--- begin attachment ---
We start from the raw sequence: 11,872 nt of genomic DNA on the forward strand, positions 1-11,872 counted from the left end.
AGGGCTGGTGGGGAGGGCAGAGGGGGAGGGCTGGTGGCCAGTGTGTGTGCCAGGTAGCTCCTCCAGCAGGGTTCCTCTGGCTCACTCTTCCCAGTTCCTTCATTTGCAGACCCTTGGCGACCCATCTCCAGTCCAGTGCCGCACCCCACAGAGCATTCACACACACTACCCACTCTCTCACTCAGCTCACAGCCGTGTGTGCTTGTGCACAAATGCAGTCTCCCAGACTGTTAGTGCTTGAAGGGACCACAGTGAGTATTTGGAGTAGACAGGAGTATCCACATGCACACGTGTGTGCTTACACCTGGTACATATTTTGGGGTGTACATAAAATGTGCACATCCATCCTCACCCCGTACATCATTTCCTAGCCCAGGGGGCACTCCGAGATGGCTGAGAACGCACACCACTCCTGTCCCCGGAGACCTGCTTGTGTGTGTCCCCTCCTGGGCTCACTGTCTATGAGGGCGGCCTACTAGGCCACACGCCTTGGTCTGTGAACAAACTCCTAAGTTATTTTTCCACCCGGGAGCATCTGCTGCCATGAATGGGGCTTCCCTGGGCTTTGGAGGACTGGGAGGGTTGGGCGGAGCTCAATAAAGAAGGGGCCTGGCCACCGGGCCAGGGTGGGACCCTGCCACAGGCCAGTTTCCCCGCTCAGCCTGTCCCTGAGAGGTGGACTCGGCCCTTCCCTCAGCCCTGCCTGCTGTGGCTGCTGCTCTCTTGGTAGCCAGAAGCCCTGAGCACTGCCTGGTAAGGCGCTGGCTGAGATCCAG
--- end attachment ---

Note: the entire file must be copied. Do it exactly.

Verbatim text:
We start from the raw sequence: 11,872 nt of genomic DNA on the forward strand, positions 1-11,872 counted from the left end.
AGGGCTGGTGGGGAGGGCAGAGGGGGAGGGCTGGTGGCCAGTGTGTGTGCCAGGTAGCTCCTCCAGCAGGGTTCCTCTGGCTCACTCTTCCCAGTTCCTTCATTTGCAGACCCTTGGCGACCCATCTCCAGTCCAGTGCCGCACCCCACAGAGCATTCACACACACTACCCACTCTCTCACTCAGCTCACAGCCGTGTGTGCTTGTGCACAAATGCAGTCTCCCAGACTGTTAGTGCTTGAAGGGACCACAGTGAGTATTTGGAGTAGACAGGAGTATCCACATGCACACGTGTGTGCTTACACCTGGTACATATTTTGGGGTGTACATAAAATGTGCACATCCATCCTCACCCCGTACATCATTTCCTAGCCCAGGGGGCACTCCGAGATGGCTGAGAACGCACACCACTCCTGTCCCCGGAGACCTGCTTGTGTGTGTCCCCTCCTGGGCTCACTGTCTATGAGGGCGGCCTACTAGGCCACACGCCTTGGTCTGTGAACAAACTCCTAAGTTATTTTTCCACCCGGGAGCATCTGCTGCCATGAATGGGGCTTCCCTGGGCTTTGGAGGACTGGGAGGGTTGGGCGGAGCTCAATAAAGAAGGGGCCTGGCCACCGGGCCAGGGTGGGACCCTGCCACAGGCCAGTTTCCCCGCTCAGCCTGTCCCTGAGAGGTGGACTCGGCCCTTCCCTCAGCCCTGCCTGCTGTGGCTGCTGCTCTCTTGGTAGCCAGAAGCCCTGAGCACTGCCTGGTAAGGCGCTGGCTGAGATCCAG